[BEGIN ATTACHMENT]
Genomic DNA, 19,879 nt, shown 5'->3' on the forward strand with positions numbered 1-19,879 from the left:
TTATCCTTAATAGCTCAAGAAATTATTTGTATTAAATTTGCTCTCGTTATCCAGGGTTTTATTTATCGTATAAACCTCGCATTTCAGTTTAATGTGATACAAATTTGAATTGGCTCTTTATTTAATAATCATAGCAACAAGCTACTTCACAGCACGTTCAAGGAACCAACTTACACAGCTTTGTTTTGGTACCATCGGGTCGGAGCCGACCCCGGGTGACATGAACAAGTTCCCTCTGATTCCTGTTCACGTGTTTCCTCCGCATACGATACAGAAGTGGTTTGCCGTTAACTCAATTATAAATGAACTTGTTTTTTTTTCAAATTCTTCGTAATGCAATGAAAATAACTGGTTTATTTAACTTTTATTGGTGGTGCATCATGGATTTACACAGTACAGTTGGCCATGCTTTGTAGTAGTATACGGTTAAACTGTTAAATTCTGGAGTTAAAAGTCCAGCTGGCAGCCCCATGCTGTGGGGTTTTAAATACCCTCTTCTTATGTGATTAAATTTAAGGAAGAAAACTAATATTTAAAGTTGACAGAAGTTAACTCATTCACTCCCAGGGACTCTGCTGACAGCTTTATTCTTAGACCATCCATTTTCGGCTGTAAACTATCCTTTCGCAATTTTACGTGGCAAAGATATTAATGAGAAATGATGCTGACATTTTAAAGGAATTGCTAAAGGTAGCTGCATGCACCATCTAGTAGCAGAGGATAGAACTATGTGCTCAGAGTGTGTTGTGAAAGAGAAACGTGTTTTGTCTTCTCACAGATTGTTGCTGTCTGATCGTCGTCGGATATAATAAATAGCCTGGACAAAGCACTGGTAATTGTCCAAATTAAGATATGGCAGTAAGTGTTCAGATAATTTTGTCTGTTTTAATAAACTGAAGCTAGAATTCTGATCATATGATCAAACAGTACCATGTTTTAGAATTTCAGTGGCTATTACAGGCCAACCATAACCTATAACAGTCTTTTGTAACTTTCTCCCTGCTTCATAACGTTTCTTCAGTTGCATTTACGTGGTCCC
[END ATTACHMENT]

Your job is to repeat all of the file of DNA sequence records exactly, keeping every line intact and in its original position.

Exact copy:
Genomic DNA, 19,879 nt, shown 5'->3' on the forward strand with positions numbered 1-19,879 from the left:
TTATCCTTAATAGCTCAAGAAATTATTTGTATTAAATTTGCTCTCGTTATCCAGGGTTTTATTTATCGTATAAACCTCGCATTTCAGTTTAATGTGATACAAATTTGAATTGGCTCTTTATTTAATAATCATAGCAACAAGCTACTTCACAGCACGTTCAAGGAACCAACTTACACAGCTTTGTTTTGGTACCATCGGGTCGGAGCCGACCCCGGGTGACATGAACAAGTTCCCTCTGATTCCTGTTCACGTGTTTCCTCCGCATACGATACAGAAGTGGTTTGCCGTTAACTCAATTATAAATGAACTTGTTTTTTTTTCAAATTCTTCGTAATGCAATGAAAATAACTGGTTTATTTAACTTTTATTGGTGGTGCATCATGGATTTACACAGTACAGTTGGCCATGCTTTGTAGTAGTATACGGTTAAACTGTTAAATTCTGGAGTTAAAAGTCCAGCTGGCAGCCCCATGCTGTGGGGTTTTAAATACCCTCTTCTTATGTGATTAAATTTAAGGAAGAAAACTAATATTTAAAGTTGACAGAAGTTAACTCATTCACTCCCAGGGACTCTGCTGACAGCTTTATTCTTAGACCATCCATTTTCGGCTGTAAACTATCCTTTCGCAATTTTACGTGGCAAAGATATTAATGAGAAATGATGCTGACATTTTAAAGGAATTGCTAAAGGTAGCTGCATGCACCATCTAGTAGCAGAGGATAGAACTATGTGCTCAGAGTGTGTTGTGAAAGAGAAACGTGTTTTGTCTTCTCACAGATTGTTGCTGTCTGATCGTCGTCGGATATAATAAATAGCCTGGACAAAGCACTGGTAATTGTCCAAATTAAGATATGGCAGTAAGTGTTCAGATAATTTTGTCTGTTTTAATAAACTGAAGCTAGAATTCTGATCATATGATCAAACAGTACCATGTTTTAGAATTTCAGTGGCTATTACAGGCCAACCATAACCTATAACAGTCTTTTGTAACTTTCTCCCTGCTTCATAACGTTTCTTCAGTTGCATTTACGTGGTCCC